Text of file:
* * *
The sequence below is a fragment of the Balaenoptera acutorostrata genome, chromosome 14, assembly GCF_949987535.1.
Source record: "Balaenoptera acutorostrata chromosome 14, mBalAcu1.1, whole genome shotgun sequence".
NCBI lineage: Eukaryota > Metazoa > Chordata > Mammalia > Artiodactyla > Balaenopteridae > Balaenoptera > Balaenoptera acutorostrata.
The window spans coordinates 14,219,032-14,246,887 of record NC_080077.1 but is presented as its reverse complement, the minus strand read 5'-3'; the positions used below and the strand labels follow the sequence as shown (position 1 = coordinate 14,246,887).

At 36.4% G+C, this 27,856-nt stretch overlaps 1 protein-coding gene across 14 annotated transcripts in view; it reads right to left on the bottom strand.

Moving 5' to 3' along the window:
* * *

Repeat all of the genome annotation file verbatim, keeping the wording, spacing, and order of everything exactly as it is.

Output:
The sequence below is a fragment of the Balaenoptera acutorostrata genome, chromosome 14, assembly GCF_949987535.1.
Source record: "Balaenoptera acutorostrata chromosome 14, mBalAcu1.1, whole genome shotgun sequence".
NCBI lineage: Eukaryota > Metazoa > Chordata > Mammalia > Artiodactyla > Balaenopteridae > Balaenoptera > Balaenoptera acutorostrata.
The window spans coordinates 14,219,032-14,246,887 of record NC_080077.1 but is presented as its reverse complement, the minus strand read 5'-3'; the positions used below and the strand labels follow the sequence as shown (position 1 = coordinate 14,246,887).

At 36.4% G+C, this 27,856-nt stretch overlaps 1 protein-coding gene across 14 annotated transcripts in view; it reads right to left on the bottom strand.

Moving 5' to 3' along the window: